The Mutriku wave energy plant was officially commissioned by Spanish utility Ente Vasco de la Energía (EVE) in the Basque Country, Spain, in July 2011.
The plant generates an output of 296kW, enough to power 250 households. Built with an investment of €6.4m, the wave energy project helps reduce 600t of carbon emissions annually.
It received financial assistance from the European Commission’s Seventh Framework Programme, an initiative to fund research and technological development in Europe.
Global potential of oceanic wave energy is estimated at 1.8TW but is largely untapped. The Mutriku plant is expected to spur similar developments across the world to tap this energy.
The plant celebrated five years of operations in 2016, which also coincided with the milestone of the first gigawatt output. Mutriku is the first such installation in the world to achieve this production feat.
In 2019, the Mutriku plant was integrated into the Biscay Marine Energy Platform (BiMEP), an open-sea facility established to support research, technical testing and commercial demonstration of utility-scale floating marine renewable energy devices.
In February 2020, the power plant achieved the milestone of generating a cumulative output of 2GWh since its commissioning, setting a new production record for a plant that harnesses ocean waves for power generation.
Development of the Mutriku plant
Mutriku harbour, which is located in the Bay of Biscay, is regularly hit by strong storms that often cause damage to the piers. The storms also lead to instability and have been known to cause several boat accidents. To address this problem, the Basque Government approved a plan to build a 440m-long, detached, rubble mound breakwater facility.
After approving the breakwater project, the Basque Government approached EVE to develop a wave energy plant that could use the breakwater without affecting its primary functions.
Several technologies were examined, and Voith Siemens Hydro’s oscillating water column (OWC) technology was chosen because of its simple and non-disruptive design.
Construction of the Mutriku wave energy plant
Construction of the Mutriku power plant began in 2006. The OWC was built on a 100m section of the breakwater facility’s outer wall. The foundation for the plant was laid by digging a trench to a depth of 0.50m, width of 14.25m and length of 102m.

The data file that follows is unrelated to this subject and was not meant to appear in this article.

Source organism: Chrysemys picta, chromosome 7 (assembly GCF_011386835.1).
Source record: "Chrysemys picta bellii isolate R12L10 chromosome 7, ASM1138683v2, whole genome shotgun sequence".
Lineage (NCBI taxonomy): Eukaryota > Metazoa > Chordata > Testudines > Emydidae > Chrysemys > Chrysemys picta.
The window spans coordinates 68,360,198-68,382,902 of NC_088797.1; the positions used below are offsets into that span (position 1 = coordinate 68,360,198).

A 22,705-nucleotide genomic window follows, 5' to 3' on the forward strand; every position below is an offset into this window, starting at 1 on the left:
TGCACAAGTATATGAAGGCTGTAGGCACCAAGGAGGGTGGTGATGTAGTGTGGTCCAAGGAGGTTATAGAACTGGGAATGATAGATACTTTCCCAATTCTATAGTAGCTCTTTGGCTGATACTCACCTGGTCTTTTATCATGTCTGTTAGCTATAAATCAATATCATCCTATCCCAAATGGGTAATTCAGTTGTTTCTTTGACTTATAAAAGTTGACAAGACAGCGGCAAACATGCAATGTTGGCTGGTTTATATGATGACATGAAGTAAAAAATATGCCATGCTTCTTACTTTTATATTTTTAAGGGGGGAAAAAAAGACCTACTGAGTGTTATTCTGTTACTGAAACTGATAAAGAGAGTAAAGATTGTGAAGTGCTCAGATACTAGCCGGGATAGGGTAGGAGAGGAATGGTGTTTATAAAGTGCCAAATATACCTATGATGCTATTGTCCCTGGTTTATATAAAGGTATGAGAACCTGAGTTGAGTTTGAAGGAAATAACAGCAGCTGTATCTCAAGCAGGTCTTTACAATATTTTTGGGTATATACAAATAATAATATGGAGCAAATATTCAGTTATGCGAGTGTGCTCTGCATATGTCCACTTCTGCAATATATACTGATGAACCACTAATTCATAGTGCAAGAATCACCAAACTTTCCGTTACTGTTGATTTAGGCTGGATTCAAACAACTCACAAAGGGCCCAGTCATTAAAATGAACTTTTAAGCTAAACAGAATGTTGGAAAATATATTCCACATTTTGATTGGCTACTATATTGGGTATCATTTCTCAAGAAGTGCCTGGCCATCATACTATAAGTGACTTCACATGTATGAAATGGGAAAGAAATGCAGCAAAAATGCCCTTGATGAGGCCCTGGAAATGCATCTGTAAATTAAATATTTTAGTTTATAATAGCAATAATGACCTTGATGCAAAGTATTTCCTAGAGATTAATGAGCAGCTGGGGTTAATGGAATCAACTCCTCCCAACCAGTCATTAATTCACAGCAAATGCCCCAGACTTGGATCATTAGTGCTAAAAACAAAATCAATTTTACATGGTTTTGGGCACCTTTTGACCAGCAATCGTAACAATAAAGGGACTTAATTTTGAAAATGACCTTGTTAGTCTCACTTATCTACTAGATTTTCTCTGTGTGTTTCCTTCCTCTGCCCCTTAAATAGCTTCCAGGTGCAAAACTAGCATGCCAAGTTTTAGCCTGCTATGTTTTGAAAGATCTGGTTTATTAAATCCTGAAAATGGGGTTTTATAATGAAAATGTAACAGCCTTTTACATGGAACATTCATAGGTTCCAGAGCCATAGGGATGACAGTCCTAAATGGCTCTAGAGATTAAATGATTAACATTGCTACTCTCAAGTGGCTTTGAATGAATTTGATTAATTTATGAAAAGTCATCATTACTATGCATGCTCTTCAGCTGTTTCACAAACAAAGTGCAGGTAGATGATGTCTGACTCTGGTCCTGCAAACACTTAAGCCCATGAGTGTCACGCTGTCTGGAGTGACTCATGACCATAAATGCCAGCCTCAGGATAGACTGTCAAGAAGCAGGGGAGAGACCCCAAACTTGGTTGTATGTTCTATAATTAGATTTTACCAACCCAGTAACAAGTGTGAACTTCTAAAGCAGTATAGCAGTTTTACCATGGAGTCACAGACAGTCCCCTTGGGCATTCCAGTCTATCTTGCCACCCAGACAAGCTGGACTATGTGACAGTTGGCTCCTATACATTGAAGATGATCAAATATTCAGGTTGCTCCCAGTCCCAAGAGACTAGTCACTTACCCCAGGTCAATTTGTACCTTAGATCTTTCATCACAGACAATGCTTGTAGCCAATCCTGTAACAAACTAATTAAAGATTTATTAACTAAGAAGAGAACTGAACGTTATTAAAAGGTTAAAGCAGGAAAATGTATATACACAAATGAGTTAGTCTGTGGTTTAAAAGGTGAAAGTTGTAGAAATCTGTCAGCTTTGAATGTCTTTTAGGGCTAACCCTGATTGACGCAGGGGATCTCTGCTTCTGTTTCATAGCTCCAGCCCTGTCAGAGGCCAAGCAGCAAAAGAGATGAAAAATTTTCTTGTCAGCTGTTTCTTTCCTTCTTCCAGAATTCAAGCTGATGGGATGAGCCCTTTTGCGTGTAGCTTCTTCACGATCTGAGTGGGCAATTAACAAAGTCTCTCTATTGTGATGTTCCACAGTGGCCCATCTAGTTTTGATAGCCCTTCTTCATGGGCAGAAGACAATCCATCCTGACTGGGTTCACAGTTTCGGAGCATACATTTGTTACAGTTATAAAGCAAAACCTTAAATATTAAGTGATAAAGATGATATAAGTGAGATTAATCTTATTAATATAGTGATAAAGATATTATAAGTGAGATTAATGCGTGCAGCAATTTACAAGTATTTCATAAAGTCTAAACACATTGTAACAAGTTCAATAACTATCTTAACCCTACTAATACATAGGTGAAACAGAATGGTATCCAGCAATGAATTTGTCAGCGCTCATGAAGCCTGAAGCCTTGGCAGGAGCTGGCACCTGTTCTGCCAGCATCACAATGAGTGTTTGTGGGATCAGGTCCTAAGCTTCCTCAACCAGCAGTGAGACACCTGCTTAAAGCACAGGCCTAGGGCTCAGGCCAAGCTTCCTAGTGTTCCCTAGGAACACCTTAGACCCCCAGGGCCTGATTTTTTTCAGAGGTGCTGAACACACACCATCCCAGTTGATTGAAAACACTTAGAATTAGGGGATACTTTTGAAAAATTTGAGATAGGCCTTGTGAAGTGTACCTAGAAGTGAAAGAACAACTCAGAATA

The facility features 16 air chambers made of four open fabricated parts and 12 closed parts. Each part was lifted into place using cranes with a 50t lifting capacity.
Once the parts were in place, submerged concrete was poured to reinforce the entire structure. The chambers were then covered with 80cm-thick prefabricated slabs made of reinforced concrete.
Mutriku plant details
The design of the Mutriku plant includes a hollow structure forming a trapezium shape. The structure has a front opening, which is submerged under the water, and an opening at the top.
The front opening is 3.20m high and 4m wide. The hollow structure contains 16 air chambers, which house 16 Wells turbines.
Each turbine is 2.83m high, 1.25m wide and weighs 1,200kg. The turbines do not have a gearbox, hydraulics or pitching blades. They are simple, reliable and work with air.
The turbines are connected to a turbo generator with a capacity of 18.5kW. The turbo generator features a butterfly valve at the bottom to isolate it if necessary. Fresh water injectors clean the blades of the turbo generator to remove accumulations of salt and other impurities.
The plant also includes control and power conditioning equipment, a transformer centre and a power take-off (PTO) line.
OWC technology at the Mutriku wave energy plant
The OWC technology used at the Mutriku plant is provided by Voith Siemens Hydro subsidiary Wavegen. The technology has been tested in a demonstration plant in Scotland since 2000 and was launched commercially with the new facility.
The technology can be used in existing or new breakwater structures. The innovative concept enables the existing marine infrastructure to be used for generating power, thereby minimising construction costs.
Sea water enters the air chambers of the breakwater facility through the opening at the front. When water enters the chambers, the air present is compressed at high pressure and pushed out the opening at the top.
This high-pressure air turns the turbine, which is connected to the generator, thereby producing electricity.
When the water recedes, the air is decompressed, which turns the turbine again.
The sea water never comes in contact with the turbines. Electricity is generated only with the movement of air. This feature greatly improves the life of the equipment.